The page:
Coding with your colleagues can be a rollercoaster ride of collaboration and shared caffeine-induced hysteria. Sometimes, you find yourself in a situation where you've practically co-authored a piece of code, but the official credit seems to be slipping through your fingers. Fear not, dear programmers, for we have uncovered the secret to rewriting commit history and claiming your well-deserved 15 milliseconds of coding fame!
Imagine you and your colleague, Bob, have been burning the midnight oil to conquer a particularly pesky coding challenge. You've been sharing debugging insights, writing lines of code together, and practically finishing each other's Git commands. As the exhilarating moment approaches to immortalize your shared efforts with a Git commit, you realize your colleague might walk away with all the commit credit! Shock! Horror!. For me, it's a nightmare.
Enter the mystical world of Git commit messages, where you can wield the power of co-authorship! With a single command, you can ensure that both you and Bob get the recognition you deserve. It's like writing your names on the digital chalkboard of history, for everyone to see.
When you and your colleague are pair programming and making the commit together on one machine, you can use the "Co-authored-by" trailer in the very first commit message. Here's an example of how to structure the commit message:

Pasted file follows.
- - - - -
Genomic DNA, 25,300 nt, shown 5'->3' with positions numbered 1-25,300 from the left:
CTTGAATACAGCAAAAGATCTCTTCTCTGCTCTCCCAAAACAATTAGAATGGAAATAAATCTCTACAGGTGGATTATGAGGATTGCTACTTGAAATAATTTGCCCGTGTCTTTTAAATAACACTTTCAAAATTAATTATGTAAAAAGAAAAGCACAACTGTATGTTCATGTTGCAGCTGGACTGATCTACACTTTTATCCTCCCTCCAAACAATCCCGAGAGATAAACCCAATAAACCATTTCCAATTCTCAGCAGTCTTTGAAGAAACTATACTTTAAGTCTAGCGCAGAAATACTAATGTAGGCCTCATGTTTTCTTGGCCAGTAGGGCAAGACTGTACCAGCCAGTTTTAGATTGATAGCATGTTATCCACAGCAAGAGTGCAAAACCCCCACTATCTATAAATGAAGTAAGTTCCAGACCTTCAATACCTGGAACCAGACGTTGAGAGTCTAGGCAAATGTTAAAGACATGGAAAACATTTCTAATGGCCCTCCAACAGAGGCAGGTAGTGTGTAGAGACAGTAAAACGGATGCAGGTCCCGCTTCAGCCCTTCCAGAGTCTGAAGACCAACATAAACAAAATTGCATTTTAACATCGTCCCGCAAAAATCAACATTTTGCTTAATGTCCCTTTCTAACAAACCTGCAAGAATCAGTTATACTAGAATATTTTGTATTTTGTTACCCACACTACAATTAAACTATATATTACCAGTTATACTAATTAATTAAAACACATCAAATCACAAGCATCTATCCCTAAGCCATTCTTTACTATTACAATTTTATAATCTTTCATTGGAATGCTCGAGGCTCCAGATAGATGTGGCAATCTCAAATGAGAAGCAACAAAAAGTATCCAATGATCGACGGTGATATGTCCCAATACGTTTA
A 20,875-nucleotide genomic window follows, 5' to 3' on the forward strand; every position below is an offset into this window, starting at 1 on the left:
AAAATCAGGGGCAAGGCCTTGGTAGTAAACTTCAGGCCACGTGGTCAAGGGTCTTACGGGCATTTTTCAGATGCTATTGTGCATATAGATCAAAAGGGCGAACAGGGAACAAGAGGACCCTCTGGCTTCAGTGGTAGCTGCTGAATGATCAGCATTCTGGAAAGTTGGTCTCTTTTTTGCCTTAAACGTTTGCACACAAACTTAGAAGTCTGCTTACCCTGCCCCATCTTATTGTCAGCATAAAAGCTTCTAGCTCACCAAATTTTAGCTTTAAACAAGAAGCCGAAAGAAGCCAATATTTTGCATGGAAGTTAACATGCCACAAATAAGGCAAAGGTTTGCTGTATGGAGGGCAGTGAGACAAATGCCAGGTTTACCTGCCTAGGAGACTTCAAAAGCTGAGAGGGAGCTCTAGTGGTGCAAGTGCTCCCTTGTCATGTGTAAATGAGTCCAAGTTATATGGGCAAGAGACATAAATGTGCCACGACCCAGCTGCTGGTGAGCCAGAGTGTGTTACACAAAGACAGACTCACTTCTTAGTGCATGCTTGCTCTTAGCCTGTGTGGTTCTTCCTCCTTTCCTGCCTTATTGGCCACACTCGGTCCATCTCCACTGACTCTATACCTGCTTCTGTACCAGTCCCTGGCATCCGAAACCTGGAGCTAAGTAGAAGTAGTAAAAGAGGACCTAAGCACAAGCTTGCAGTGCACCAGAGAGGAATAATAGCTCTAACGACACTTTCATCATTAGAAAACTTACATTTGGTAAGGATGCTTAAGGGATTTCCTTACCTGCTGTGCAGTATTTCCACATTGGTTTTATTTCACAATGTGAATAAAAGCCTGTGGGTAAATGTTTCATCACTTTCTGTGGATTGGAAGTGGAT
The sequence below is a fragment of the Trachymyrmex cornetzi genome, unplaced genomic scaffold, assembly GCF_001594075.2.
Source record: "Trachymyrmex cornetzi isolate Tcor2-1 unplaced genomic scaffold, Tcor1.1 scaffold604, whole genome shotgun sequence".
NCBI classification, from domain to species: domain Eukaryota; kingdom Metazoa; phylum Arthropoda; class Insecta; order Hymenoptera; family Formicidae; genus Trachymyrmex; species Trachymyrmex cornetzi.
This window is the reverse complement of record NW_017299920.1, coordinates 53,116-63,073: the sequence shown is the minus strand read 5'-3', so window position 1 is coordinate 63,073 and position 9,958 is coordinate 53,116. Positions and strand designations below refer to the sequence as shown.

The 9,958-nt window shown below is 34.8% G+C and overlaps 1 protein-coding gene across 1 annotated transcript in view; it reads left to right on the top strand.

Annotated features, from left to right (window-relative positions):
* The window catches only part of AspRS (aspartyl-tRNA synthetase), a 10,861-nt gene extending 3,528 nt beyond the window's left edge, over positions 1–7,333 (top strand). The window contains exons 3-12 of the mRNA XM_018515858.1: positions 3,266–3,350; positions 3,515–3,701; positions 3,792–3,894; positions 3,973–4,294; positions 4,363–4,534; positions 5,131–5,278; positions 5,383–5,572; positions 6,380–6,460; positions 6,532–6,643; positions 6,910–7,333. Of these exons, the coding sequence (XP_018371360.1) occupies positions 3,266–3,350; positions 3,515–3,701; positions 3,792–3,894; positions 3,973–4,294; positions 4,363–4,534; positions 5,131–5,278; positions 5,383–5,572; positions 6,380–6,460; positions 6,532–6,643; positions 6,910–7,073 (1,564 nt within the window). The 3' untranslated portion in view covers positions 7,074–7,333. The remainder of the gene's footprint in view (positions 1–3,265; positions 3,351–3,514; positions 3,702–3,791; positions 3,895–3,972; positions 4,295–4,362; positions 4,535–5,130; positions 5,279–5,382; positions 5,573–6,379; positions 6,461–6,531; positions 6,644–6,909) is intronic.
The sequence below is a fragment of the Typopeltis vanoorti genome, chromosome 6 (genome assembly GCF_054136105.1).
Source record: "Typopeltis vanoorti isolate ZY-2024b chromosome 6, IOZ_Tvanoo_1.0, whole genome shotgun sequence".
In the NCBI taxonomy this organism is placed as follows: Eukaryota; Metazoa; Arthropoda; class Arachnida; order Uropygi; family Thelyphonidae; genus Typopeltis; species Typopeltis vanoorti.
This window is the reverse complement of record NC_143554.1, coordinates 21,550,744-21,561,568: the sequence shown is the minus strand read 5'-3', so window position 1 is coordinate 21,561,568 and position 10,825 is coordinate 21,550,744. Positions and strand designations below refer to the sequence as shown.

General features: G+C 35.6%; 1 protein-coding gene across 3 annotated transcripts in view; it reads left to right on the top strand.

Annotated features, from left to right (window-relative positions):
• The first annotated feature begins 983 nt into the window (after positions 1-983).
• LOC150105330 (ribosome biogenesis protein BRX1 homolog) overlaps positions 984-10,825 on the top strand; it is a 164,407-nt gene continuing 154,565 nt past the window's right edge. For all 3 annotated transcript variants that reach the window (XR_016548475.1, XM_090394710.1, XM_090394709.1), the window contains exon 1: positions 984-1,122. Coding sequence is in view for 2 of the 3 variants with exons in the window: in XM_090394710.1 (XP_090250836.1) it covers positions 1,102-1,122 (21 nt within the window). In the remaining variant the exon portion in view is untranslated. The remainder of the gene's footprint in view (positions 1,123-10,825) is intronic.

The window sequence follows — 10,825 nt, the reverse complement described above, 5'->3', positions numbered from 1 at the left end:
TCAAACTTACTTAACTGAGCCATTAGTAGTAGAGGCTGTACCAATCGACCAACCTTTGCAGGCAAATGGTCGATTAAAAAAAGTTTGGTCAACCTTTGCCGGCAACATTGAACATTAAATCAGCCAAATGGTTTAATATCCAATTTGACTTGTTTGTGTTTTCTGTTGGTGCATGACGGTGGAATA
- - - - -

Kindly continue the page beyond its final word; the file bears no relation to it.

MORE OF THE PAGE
git commit -m "update done Co-authored-by: Your Name <email@example.com> Co-authored-by: Your Colleague's Name <firstname.lastname@example.org>"
This way, you're attributing both authors right from the start.
First, Bob creates a commit with his changes using the classic:
git commit -m "Implemented feature ABC"
Now, it's your turn to shine. To make sure your contributions don't go unnoticed, you'll craft a commit message with an added twist:
git commit -m "Implemented feature ABC Co-authored-by: Your Name <email@example.com>
You've added a "Co-authored-by" trailer, and in it, you've bestowed upon yourself and Bob the honor you so richly deserve. Replace "Your Name" and "firstname.lastname@example.org" with your actual details and watch as the magic unfolds.
With the combined forces of your commits, you're ready to unleash your code upon the world! Don't forget to push your changes to the remote repository:
git push origin your-branch
As the code reviewers scroll through the commit history, they'll see your names side by side, like a dynamic duo of coding comedy. Your colleagues will admire your teamwork, your commitment to sharing the credit, and your excellent sense of humor (after all, you did read this blog, right?).